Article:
MicroRNA makes triple-negative breast cancer homesick
Epithelial cells are homebodies – they like to attach to things and becoming detached initiates a form of cell suicide known as anoikis (literally "homeless" in Latin). But in order for cancer cells to metastasize they have to leave their homes and to survive while traveling they must resist anoikis – like a third-grader at sleep-away camp. Cancer cells do this by taking a page from the neuron playbook. Neurons are by nature unbound – they grow and link to each other and not to a substrate. Neurons have a protein called TrkB that allows them to survive anoikis; healthy epithelial cells don't have TrkB and so are susceptible to anoikis. Carcinoma cells are epithelial cells gone bad and have learned to act like neurons, inappropriately activating TrkB signaling to escape anoikis. They do it by a mutation that nixes production of a microRNA called miR-200c. When researchers at the University of Colorado Cancer Center reintroduced miR-200c to aggressive, triple-negative breast cancer cells, these cells regained sensitivity to anoikis and self-destructed.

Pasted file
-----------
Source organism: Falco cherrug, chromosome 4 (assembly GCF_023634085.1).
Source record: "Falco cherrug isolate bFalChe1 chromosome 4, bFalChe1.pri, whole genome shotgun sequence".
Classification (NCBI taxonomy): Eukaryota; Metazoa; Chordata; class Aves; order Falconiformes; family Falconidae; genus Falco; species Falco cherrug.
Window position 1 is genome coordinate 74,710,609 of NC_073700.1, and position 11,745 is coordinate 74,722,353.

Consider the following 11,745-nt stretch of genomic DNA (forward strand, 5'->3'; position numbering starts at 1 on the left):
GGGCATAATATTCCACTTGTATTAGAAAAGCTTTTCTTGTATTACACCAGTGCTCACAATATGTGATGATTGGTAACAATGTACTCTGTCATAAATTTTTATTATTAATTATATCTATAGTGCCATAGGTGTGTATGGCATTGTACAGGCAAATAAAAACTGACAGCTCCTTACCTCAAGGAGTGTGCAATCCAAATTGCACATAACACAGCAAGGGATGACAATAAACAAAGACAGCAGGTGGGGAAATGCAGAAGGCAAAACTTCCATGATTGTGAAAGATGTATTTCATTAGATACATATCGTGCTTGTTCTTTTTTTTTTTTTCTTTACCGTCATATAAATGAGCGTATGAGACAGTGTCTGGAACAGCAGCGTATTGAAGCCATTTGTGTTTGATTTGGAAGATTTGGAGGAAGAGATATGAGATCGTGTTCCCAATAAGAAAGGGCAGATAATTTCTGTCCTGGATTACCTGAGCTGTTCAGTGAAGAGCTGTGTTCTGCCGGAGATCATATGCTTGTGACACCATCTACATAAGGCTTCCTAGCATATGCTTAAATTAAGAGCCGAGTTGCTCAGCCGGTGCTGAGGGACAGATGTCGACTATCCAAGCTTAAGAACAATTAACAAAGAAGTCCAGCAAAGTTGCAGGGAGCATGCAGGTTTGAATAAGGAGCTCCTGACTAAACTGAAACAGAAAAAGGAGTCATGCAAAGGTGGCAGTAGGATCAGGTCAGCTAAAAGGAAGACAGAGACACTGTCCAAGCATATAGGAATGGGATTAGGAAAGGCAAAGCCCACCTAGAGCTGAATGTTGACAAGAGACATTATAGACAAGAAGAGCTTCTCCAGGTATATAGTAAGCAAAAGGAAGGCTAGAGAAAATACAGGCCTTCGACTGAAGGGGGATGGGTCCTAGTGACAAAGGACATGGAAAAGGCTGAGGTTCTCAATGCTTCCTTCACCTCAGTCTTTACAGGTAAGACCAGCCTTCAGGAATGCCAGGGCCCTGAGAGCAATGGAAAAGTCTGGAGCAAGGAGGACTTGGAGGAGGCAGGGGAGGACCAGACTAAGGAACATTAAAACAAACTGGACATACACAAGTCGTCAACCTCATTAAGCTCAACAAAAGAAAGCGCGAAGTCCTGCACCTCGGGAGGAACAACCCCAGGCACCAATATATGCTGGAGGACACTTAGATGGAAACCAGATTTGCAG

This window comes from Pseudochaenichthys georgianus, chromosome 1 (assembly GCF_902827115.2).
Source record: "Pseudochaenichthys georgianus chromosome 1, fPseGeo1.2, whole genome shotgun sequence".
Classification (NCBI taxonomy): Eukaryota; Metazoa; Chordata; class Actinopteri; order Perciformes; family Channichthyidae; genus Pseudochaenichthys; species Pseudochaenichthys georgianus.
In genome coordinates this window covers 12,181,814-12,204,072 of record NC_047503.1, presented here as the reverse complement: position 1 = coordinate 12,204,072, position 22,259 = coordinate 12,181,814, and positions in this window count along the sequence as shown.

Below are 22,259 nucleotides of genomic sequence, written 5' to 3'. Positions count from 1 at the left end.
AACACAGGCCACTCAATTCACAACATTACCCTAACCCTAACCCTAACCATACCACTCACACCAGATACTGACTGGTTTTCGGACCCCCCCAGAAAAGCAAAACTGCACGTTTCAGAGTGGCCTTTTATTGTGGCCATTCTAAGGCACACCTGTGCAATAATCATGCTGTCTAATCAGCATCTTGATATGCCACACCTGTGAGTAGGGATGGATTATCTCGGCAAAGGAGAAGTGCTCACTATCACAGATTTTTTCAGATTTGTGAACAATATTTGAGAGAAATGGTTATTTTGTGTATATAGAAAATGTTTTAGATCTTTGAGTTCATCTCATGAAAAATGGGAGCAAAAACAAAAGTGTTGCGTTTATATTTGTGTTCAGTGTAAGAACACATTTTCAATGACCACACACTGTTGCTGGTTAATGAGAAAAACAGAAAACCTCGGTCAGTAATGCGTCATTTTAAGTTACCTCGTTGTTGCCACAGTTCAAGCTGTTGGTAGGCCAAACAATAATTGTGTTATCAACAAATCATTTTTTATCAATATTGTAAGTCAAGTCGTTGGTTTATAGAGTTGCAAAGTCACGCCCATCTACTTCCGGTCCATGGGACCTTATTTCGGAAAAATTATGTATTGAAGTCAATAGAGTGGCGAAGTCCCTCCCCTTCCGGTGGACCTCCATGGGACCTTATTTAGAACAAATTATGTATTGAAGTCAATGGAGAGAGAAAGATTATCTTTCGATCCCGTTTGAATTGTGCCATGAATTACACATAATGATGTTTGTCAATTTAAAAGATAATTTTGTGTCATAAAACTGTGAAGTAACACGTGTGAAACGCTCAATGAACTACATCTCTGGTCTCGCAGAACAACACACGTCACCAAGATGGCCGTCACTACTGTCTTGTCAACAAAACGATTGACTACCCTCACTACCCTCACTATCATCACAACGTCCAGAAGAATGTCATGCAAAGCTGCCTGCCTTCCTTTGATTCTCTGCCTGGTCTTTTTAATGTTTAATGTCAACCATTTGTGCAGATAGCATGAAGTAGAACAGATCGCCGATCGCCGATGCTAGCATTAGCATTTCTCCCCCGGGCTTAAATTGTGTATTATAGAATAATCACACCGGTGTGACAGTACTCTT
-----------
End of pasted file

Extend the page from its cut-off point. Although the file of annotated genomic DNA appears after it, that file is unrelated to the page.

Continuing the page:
Among the research institutions NCI funds across the United States, it currently designates 67 as Cancer Centers. Largely based in research universities, these facilities are home to many of the NCI-supported scientists who conduct a wide range of intense, laboratory research into cancer’s origins and development. The Cancer Centers Program also focuses on trans-disciplinary research, including population science and clinical research. The centers’ research results are often at the forefront of studies in the cancer field.